SPOILERS!!!!!!!!!!!!!!!!! This film has beeninterpreted in many ways, all of them equally convincing from my point of view, and here is mine: Mamoru Oshii’s Avalon In the opening sequence of Mamoru Oshii’s film Avalon we see the protagonist Ash involved in a virtual reality war game mission that she successfully completes. Only a select number of persons can play this game called Avalon, and an even more select number who get paid to play after they have demonstrated exceptional skill, almost always persons who join a “Party� of other players to combine forces to reach the highest level, but Ash is a preeminent solo player. Players go to an assigned room at what is called a terminal branch, where large numbers of spectators gather in an open club-like room to view a large holographic projection of the war game. These clubs are run by a “Terminal Manager� appointed by state functionaries called Bishops. Later in the film it is discovered that these terminal managers can, like the bishops, enter the game at will without using the terminal access technology that players have to use. The terminal manager that Ash uses tells her at one point that “Avalon is just a game [that can be cleared]� but that a program inside the game called Special Class A, where Ash wants to go to find Murphy, a player who disappeared in Special Class A and whom Ash obsesses on (I would say loves) exists independent of the game and where a player cannot “reset� the game. Special Class A is a hidden-away, forbidden field outside of what can be controlled in the game. The game is the exclusive form of entertainment for disillusioned youth and young adults trapped in a desolate, totalitarian wasteland, much like what was portrayed in Radford’s 1984 and Gilliam’s Brazil. Participation as spectators in the game is their only escape from their misery, and it is the best device the state has to control the minds of this group most prone to rebel. We never see any ruler in this society, only two state functionaries, a terminal manager and a bishop. The latter is a person who had early on mastered the game and was then offered a job at controlling the game for the State. The problem for the State, however, is that the game was originally designed by a radical, even subversive, computer programmer who goes by the name Nine Sisters for reasons that become obvious: the game was designed to mirror the Legend of King Arthur and how heroic warriors are eventually led to Avalon, a realm of eternal reward, free from the repetitive horror stories that we humans devise. This seems to have been the plan of Nine Sisters from the beginning: she/he took on the entire State, providing a path in virtual reality for those heroic enough to escape from the absolute and everlasting tyranny of the State. The State has no choice. At first it outlaws the game, but soon realizes that the illegality of the game only inspires the youth even more to pursue it, the only form of rebellion available to them. So the State opts to keep the game as well as its illegality as a continued attraction under the guise of its being dangerous (a player could become brain-dead playing it) while simultaneously infiltrating it to take control of it and hopefully catch up with and destroy Nine Sisters’ hidden program—the ultimate escape from the totalitarian state into a life more abundantly. The state functionaries make great headway in taking control of the game itself, but fail miserably at getting to Class Real, the heart of Avalon’s hidden program, although, at great expense to the State, the bishops have been able to gain partial access to the door to Class Real called Special Class A, but even this partial access is granted by Nine Sisters in his/her effort to get the heroes to Class Real. For example, Ash after entering Special Class A becomes more real than she ever has as a digital representation and extension of her self, but the bishop can only enter that realm on a digitally constructed monitor in his digital connection to Ash, not in his digitally represented self independent of his digital relationship to Ash. Nine Sisters is simply a genius that never met his/her match (we never discover who she/he actually is, but the implication is that he/she is immortal in the virtual reality landscape, her/his flesh having totally coalesced with his/her digital representation/extension). The best way to advance in the game, becoming more powerful and making lots more money, is by joining a “Party� of persons with different skills like analyzing data, scouting and warring. It is almost impossible to reach the highest realm without joining a Party. Ash had belonged to a party called Wizard, the most renowned and seemingly invincible Party the game ever had (which made me suspect that Ash, Murphy and Stunner had become a series of clones through a century or more of State control). But during a particular battle one of the members pushes a “reset� button when in the face of danger, which can have dire consequences, and in this case it left them all brain-dead (it’s possible no one hit reset—this being a cover story to hide the real occurrence—that they were simply defeated because of a cowardly action on the part of Stunner, their scout-guide: it’s left up in the air of speculation). The three main members of Wizard—Ash, Stunner and Murphy, the leader—all become brain-dead (“Unreturned�) and become trapped in their digital selves inside the game, for the longer you play the game the more your physical (bio-chemical-neurological) existence coalesces with your digital self. But Murphy is the first to analyze the data and discern that this being trapped in the game is not a bad thing, but a plan by Nine Sisters to liberate him from the totalitarian regime, and that is what he begins to pursue and succeeds. Once Ash is trapped in the game, the state functionaries create a program inside the game constituting her habitual “real life� environment that just keeps looping. But Nine Sisters is able to move into any part of the game at will, and always appears as a ghost—not just directly outside Special Class A, but in places like the hospital where the Unreturned reside in comas. Nine Sisters also provides a singular clue to what life is like in the hidden program of Avalon with the presence of dogs in the environments of digitally constructed persons who occupy space in the game, not only Ash’s dog, but all dogs (these pets have a hyper-reality in the game, in my view, because in the beginning Nine Sisters had used real dogs that over time, like humans, continually in degrees coalesce with their digital representations, and because they coalesced the longest, from the beginning, their digital selves are more real than the human digital selves, especially persons created not by a digital representation of real persons, but from data used to construct them within the game). It wasn’t the state functionaries that provided Ash with a pet (they are too cold and distant to accomplish that) but Nine Sisters, and the first clue that Nine Sisters is leading Ash to the hidden program of Avalon is when her dog disappears—the only creature that is “real� to her—and she is moved subconsciously to go after it. The State’s functionaries called Bishops work tirelessly at great cost to find a way to destroy the hidden program because their employers, like all tyrants, despise any semblance of freedom (O’Brien, the interrogator in “1984� tells Winston when he’s stretched out on the torture rack, “Winston…if you want to see a picture of the future, picture a big black boot stepping into the face of humanity into eternity.�) We only get to see one bishop in the film, one of the “successors to the Apostles�, the original group formed by the oligarchs to control the game and find a way to destroy Nine Sister’s hidden program. The bishop we see, in trying to convince Ash to strive to become a bishop for the State, explains to her what her purpose would be: “Ash…you know which is the better game: One you think you can clear but can’t…or one that looks impossible but isn’t…Finding that subtle balance…and maintaining it up through all the levels…is our side’s job.� In other words, the State now knows after possibly centuries that the immortal Nine Sisters will always be nine steps ahead of the State, but that is no reason not to fight. But whereas the tyrants cling to hope for success, much like governmental leaders of our time cling to the hope of war as a means toward some good, the functionaries have learned to just enjoy the fight itself—the meaning is in playing the game the best you can and nothing else, and because Ash is a master game-player, the bishop is confident that this is the best enticement to have her come over to their side and work for the State, fulfilling her deepest longing: The fight itself IS THE GAME which is the only meaning in the life of a warrior. To get a better sense of all this one can consult the writings of Marshall McCluan, the 20th century Canadian philosopher who got the ball rolling in understanding technology as the extension of man. Or consult that memorable scene in Kubrick’s 2001 A Space Odyssey where our ape-like ancestor discovers a weapon. He becomes so enthralled after using it successfully in battle, that he flings it high into the air, and the scene shifts in that instant to the future, the weapon now appearing as a spacecraft in flight. And with the digital age the monitor is now the ultimate extension of man, first explored in Cronenberg’s Videodrome, and then The Matrix, and then the ultimate artistic expression in Avalon. With the death of God, or, more accurately, the death of a glut of misrepresentations of God, especially by Christians, comes the death of transcendence, and something must replace it, for it is a natural program in our nature required for our fulfillment as persons, and the analogous digital realms of high abstraction dominate in this field. What was once promised by Judaic-Christian prophets is now promised by technocrats. Oshii’s masterpiece, although combining all the “data� of mystical traditions East and West, including that of the highly advanced Greek pagan culture, analogously, it is Christian symbolism that dominates in cluing us in on the death of transcendence, even though the Catholic Church hierarchy is specifically used analogously to denote the corruption of functionaries in religious institutions and what is inherently evil in how they can so easily abuse their power, even seek to abuse it in a deliberate heightening of their sense of power, and in light of the child abuse scandal the evidence is in. But the Church’s main opposition for over two thousand years has been the gnostic impulse that reaches for higher spiritual ground by separating from the body and living in pure spirit; but Oshii does not succumb to this kind of spiritual quest. Like Jews and Catholics, he wants to have his cake and eat it to, to have spirit coalesce with flesh, made visible in Avalon when Murphy bleeds at the end.

theairburns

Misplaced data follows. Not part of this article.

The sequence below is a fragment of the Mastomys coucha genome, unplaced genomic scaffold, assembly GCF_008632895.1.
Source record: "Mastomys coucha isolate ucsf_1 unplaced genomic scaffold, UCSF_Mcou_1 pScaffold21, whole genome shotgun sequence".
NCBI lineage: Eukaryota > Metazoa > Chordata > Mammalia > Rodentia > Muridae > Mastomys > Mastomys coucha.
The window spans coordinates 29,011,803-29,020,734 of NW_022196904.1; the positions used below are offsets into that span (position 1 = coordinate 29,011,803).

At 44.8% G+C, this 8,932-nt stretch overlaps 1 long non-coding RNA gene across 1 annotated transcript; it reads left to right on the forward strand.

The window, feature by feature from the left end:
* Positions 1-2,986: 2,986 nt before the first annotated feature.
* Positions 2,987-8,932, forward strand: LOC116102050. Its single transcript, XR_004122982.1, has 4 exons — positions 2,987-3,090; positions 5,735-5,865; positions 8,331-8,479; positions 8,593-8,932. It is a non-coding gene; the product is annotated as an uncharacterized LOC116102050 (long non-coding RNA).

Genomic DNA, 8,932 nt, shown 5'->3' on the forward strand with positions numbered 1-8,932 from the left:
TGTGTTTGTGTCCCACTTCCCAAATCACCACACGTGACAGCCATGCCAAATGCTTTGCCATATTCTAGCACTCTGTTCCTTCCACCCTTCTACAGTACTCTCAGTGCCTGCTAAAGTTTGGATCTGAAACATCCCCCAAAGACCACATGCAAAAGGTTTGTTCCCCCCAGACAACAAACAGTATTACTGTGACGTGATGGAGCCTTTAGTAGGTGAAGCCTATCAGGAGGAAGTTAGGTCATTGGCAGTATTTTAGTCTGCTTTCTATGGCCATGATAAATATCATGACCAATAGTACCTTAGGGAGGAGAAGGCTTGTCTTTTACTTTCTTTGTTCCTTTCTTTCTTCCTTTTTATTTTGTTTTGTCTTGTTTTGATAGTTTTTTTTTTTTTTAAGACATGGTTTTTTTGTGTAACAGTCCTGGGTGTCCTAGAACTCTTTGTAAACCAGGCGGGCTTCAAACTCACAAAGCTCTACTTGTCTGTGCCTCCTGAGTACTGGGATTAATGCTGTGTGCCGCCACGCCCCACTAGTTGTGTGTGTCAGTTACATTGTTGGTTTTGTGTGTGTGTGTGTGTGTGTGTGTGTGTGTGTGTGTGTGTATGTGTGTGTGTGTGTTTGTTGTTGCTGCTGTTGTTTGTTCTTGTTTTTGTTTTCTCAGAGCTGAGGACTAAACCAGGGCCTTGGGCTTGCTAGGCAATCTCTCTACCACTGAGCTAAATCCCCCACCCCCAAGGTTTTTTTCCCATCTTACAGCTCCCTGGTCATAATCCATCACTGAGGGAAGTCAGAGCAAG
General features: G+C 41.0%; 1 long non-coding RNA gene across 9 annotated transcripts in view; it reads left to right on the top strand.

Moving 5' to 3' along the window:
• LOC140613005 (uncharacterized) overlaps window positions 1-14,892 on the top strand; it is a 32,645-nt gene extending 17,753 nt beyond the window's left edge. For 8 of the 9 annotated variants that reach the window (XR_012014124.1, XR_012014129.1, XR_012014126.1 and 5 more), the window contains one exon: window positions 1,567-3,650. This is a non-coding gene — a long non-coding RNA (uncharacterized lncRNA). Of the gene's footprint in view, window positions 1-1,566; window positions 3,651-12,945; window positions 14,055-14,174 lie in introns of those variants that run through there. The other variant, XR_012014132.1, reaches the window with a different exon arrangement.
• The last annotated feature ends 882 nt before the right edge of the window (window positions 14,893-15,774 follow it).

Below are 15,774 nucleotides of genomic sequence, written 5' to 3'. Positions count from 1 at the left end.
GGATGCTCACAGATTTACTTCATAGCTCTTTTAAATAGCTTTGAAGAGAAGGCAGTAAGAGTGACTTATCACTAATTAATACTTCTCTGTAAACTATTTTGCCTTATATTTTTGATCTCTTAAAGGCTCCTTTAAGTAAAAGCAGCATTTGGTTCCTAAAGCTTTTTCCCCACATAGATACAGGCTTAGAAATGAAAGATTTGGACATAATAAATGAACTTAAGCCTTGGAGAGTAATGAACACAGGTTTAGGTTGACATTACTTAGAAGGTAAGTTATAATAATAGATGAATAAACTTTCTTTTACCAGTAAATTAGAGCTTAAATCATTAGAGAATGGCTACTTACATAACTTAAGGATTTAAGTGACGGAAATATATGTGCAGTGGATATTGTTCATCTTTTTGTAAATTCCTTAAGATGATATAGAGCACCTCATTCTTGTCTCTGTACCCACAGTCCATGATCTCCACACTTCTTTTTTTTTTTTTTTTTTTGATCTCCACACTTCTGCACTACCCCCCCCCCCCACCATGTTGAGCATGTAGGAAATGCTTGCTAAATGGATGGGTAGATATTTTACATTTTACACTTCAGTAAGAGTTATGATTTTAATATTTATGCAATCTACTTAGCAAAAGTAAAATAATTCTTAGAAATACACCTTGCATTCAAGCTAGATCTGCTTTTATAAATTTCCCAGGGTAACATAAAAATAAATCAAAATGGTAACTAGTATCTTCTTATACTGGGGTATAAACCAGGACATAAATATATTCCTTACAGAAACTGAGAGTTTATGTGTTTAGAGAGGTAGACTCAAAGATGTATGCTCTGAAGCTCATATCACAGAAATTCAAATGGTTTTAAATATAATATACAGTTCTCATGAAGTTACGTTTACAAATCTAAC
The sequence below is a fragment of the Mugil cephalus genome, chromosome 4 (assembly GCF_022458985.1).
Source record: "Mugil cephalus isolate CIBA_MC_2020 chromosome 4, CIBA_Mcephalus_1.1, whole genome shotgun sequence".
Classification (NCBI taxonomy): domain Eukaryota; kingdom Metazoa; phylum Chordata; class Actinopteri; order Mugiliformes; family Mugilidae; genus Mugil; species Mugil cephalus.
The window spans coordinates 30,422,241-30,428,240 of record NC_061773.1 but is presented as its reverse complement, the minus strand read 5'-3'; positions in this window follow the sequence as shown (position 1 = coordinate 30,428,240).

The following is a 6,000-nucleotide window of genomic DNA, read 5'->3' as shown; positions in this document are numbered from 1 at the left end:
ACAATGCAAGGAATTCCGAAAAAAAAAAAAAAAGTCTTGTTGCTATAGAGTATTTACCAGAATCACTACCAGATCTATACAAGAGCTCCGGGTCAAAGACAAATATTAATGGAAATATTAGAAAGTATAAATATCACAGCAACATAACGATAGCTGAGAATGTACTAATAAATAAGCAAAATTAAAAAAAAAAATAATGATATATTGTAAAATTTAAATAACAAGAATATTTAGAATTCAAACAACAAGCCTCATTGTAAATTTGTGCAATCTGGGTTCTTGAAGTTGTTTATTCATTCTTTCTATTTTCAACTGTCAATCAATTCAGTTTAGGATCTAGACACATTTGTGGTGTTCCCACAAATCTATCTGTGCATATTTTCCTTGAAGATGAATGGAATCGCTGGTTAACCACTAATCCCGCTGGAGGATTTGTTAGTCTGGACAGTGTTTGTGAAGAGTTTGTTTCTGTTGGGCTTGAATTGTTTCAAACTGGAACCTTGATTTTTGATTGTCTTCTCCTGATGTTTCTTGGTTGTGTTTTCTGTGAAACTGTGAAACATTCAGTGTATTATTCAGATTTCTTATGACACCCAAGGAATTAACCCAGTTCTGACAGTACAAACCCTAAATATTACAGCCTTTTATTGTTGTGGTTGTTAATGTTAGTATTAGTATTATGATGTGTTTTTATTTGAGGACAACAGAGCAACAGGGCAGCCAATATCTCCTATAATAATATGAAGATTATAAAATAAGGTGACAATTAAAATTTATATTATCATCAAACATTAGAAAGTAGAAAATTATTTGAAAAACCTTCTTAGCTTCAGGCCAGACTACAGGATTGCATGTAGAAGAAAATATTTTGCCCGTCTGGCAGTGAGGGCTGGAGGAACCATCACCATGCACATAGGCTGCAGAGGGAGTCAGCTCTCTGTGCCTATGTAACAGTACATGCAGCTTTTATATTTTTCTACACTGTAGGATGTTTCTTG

SPOILERS!!!!!!!!!!!!!!!!! This film has beeninterpreted in many ways, all of them equally convincing from my point of view, and here is mine: Mamoru Oshii’s Avalon In the opening sequence of Mamoru Oshii’s film Avalon we see the protagonist Ash involved in a virtual reality war game mission that she successfully completes. Only a select number of persons can play this game called Avalon, and an even more select number who get paid to play after they have demonstrated exceptional skill, almost always persons who join a “Party� of other players to combine forces to reach the highest level, but Ash is a preeminent solo player. Players go to an assigned room at what is called a terminal branch, where large numbers of spectators gather in an open club-like room to view a large holographic projection of the war game. These clubs are run by a “Terminal Manager� appointed by state functionaries called Bishops. Later in the film it is discovered that these terminal managers can, like the bishops, enter the game at will without using the terminal access technology that players have to use. The terminal manager that Ash uses tells her at one point that “Avalon is just a game [that can be cleared]� but that a program inside the game called Special Class A, where Ash wants to go to find Murphy, a player who disappeared in Special Class A and whom Ash obsesses on (I would say loves) exists independent of the game and where a player cannot “reset� the game. Special Class A is a hidden-away, forbidden field outside of what can be controlled in the game. The game is the exclusive form of entertainment for disillusioned youth and young adults trapped in a desolate, totalitarian wasteland, much like what was portrayed in Radford’s 1984 and Gilliam’s Brazil. Participation as spectators in the game is their only escape from their misery, and it is the best device the state has to control the minds of this group most prone to rebel. We never see any ruler in this society, only two state functionaries, a terminal manager and a bishop. The latter is a person who had early on mastered the game and was then offered a job at controlling the game for the State. The problem for the State, however, is that the game was originally designed by a radical, even subversive, computer programmer who goes by the name Nine Sisters for reasons that become obvious: the game was designed to mirror the Legend of King Arthur and how heroic warriors are eventually led to Avalon, a realm of eternal reward, free from the repetitive horror stories that we humans devise. This seems to have been the plan of Nine Sisters from the beginning: she/he took on the entire State, providing a path in virtual reality for those heroic enough to escape from the absolute and everlasting tyranny of the State. The State has no choice. At first it outlaws the game, but soon realizes that the illegality of the game only inspires the youth even more to pursue it, the only form of rebellion available to them. So the State opts to keep the game as well as its illegality as a continued attraction under the guise of its being dangerous (a player could become brain-dead playing it) while simultaneously infiltrating it to take control of it and hopefully catch up with and destroy Nine Sisters’ hidden program—the ultimate escape from the totalitarian state into a life more abundantly. The state functionaries make great headway in taking control of the game itself, but fail miserably at getting to Class Real, the heart of Avalon’s hidden program, although, at great expense to the State, the bishops have been able to gain partial access to the door to Class Real called Special Class A, but even this partial access is granted by Nine Sisters in his/her effort to get the heroes to Class Real. For example, Ash after entering Special Class A becomes more real than she ever has as a digital representation and extension of her self, but the bishop can only enter that realm on a digitally constructed monitor in his digital connection to Ash, not in his digitally represented self independent of his digital relationship to Ash. Nine Sisters is simply a genius that never met his/her match (we never discover who she/he actually is, but the implication is that he/she is immortal in the virtual reality landscape, her/his flesh having totally coalesced with his/her digital representation/extension). The best way to advance in the game, becoming more powerful and making lots more money, is by joining a “Party� of persons with different skills like analyzing data, scouting and warring. It is almost impossible to reach the highest realm without joining a Party. Ash had belonged to a party called Wizard, the most renowned and seemingly invincible Party the game ever had (which made me suspect that Ash, Murphy and Stunner had become a series of clones through a century or more of State control). But during a particular battle one of the members pushes a “reset� button when in the face of danger, which can have dire consequences, and in this case it left them all brain-dead (it’s possible no one hit reset—this being a cover story to hide the real occurrence—that they were simply defeated because of a cowardly action on the part of Stunner, their scout-guide: it’s left up in the air of speculation). The three main members of Wizard—Ash, Stunner and Murphy, the leader—all become brain-dead (“Unreturned�) and become trapped in their digital selves inside the game, for the longer you play the game the more your physical (bio-chemical-neurological) existence coalesces with your digital self. But Murphy is the first to analyze the data and discern that this being trapped in the game is not a bad thing, but a plan by Nine Sisters to liberate him from the totalitarian regime, and that is what he begins to pursue and succeeds. Once Ash is trapped in the game, the state functionaries create a program inside the game constituting her habitual “real life� environment that just keeps looping. But Nine Sisters is able to move into any part of the game at will, and always appears as a ghost—not just directly outside Special Class A, but in places like the hospital where the Unreturned reside in comas. Nine Sisters also provides a singular clue to what life is like in the hidden program of Avalon with the presence of dogs in the environments of digitally constructed persons who occupy space in the game, not only Ash’s dog, but all dogs (these pets have a hyper-reality in the game, in my view, because in the beginning Nine Sisters had used real dogs that over time, like humans, continually in degrees coalesce with their digital representations, and because they coalesced the longest, from the beginning, their digital selves are more real than the human digital selves, especially persons created not by a digital representation of real persons, but from data used to construct them within the game). It wasn’t the state functionaries that provided Ash with a pet (they are too cold and distant to accomplish that) but Nine Sisters, and the first clue that Nine Sisters is leading Ash to the hidden program of Avalon is when her dog disappears—the only creature that is “real� to her—and she is moved subconsciously to go after it. The State’s functionaries called Bishops work tirelessly at great cost to find a way to destroy the hidden program because their employers, like all tyrants, despise any semblance of freedom (O’Brien, the interrogator in “1984� tells Winston when he’s stretched out on the torture rack, “Winston…if you want to see a picture of the future, picture a big black boot stepping into the face of humanity into eternity.�) We only get to see one bishop in the film, one of the “successors to the Apostles�, the original group formed by the oligarchs to control the game and find a way to destroy Nine Sister’s hidden program. The bishop we see, in trying to convince Ash to strive to become a bishop for the State, explains to her what her purpose would be: “Ash…you know which is the better game: One you think you can clear but can’t…or one that looks impossible but isn’t…Finding that subtle balance…and maintaining it up through all the levels…is our side’s job.� In other words, the State now knows after possibly centuries that the immortal Nine Sisters will always be nine steps ahead of the State, but that is no reason not to fight. But whereas the tyrants cling to hope for success, much like governmental leaders of our time cling to the hope of war as a means toward some good, the functionaries have learned to just enjoy the fight itself—the meaning is in playing the game the best you can and nothing else, and because Ash is a master game-player, the bishop is confident that this is the best enticement to have her come over to their side and work for the State, fulfilling her deepest longing: The fight itself IS THE GAME which is the only meaning in the life of a warrior. To get a better sense of all this one can consult the writings of Marshall McCluan, the 20th century Canadian philosopher who got the ball rolling in understanding technology as the extension of man. Or consult that memorable scene in Kubrick’s 2001 A Space Odyssey where our ape-like ancestor discovers a weapon. He becomes so enthralled after using it successfully in battle, that he flings it high into the air, and the scene shifts in that instant to the future, the weapon now appearing as a spacecraft in flight. And with the digital age the monitor is now the ultimate extension of man, first explored in Cronenberg’s Videodrome, and then The Matrix, and then the ultimate artistic expression in Avalon. With the death of God, or, more accurately, the death of a glut of misrepresentations of God, especially by Christians, comes the death of transcendence, and something must replace it, for it is a natural program in our nature required for our fulfillment as persons, and the analogous digital realms of high abstraction dominate in this field. What was once promised by Judaic-Christian prophets is now promised by technocrats. Oshii’s masterpiece, although combining all the “data� of mystical traditions East and West, including that of the highly advanced Greek pagan culture, analogously, it is Christian symbolism that dominates in cluing us in on the death of transcendence, even though the Catholic Church hierarchy is specifically used analogously to denote the corruption of functionaries in religious institutions and what is inherently evil in how they can so easily abuse their power, even seek to abuse it in a deliberate heightening of their sense of power, and in light of the child abuse scandal the evidence is in. But the Church’s main opposition for over two thousand years has been the gnostic impulse that reaches for higher spiritual ground by separating from the body and living in pure spirit; but Oshii does not succumb to this kind of spiritual quest. Like Jews and Catholics, he wants to have his cake and eat it to, to have spirit coalesce with flesh, made visible in Avalon when Murphy bleeds at the end.